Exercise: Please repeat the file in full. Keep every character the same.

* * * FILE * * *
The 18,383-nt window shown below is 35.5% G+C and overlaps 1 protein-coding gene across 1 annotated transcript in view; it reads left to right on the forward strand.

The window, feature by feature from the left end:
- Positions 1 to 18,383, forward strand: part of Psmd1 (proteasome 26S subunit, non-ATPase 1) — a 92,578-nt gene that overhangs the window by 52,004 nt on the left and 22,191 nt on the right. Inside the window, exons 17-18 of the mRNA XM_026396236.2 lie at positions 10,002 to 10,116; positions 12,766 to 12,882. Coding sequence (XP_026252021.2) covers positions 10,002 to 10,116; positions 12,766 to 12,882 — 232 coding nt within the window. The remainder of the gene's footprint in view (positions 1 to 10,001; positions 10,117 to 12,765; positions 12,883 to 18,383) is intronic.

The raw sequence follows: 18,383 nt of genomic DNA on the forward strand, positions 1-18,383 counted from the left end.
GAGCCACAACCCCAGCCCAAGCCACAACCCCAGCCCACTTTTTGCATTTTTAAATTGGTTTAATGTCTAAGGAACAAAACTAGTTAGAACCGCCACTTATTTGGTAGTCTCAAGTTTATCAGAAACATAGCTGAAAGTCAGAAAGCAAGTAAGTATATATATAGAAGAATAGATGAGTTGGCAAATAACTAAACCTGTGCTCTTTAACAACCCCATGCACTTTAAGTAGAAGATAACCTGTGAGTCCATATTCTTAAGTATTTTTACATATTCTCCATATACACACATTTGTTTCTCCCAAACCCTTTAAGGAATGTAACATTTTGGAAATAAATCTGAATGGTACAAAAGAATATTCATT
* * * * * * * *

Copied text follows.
The 18,383-nt window shown below is 35.5% G+C and overlaps 1 protein-coding gene across 1 annotated transcript in view; it reads left to right on the forward strand.

The window, feature by feature from the left end:
- Positions 1 to 18,383, forward strand: part of Psmd1 (proteasome 26S subunit, non-ATPase 1) — a 92,578-nt gene that overhangs the window by 52,004 nt on the left and 22,191 nt on the right. Inside the window, exons 17-18 of the mRNA XM_026396236.2 lie at positions 10,002 to 10,116; positions 12,766 to 12,882. Coding sequence (XP_026252021.2) covers positions 10,002 to 10,116; positions 12,766 to 12,882 — 232 coding nt within the window. The remainder of the gene's footprint in view (positions 1 to 10,001; positions 10,117 to 12,765; positions 12,883 to 18,383) is intronic.

The raw sequence follows: 18,383 nt of genomic DNA on the forward strand, positions 1-18,383 counted from the left end.
GAGCCACAACCCCAGCCCAAGCCACAACCCCAGCCCACTTTTTGCATTTTTAAATTGGTTTAATGTCTAAGGAACAAAACTAGTTAGAACCGCCACTTATTTGGTAGTCTCAAGTTTATCAGAAACATAGCTGAAAGTCAGAAAGCAAGTAAGTATATATATAGAAGAATAGATGAGTTGGCAAATAACTAAACCTGTGCTCTTTAACAACCCCATGCACTTTAAGTAGAAGATAACCTGTGAGTCCATATTCTTAAGTATTTTTACATATTCTCCATATACACACATTTGTTTCTCCCAAACCCTTTAAGGAATGTAACATTTTGGAAATAAATCTGAATGGTACAAAAGAATATTCATT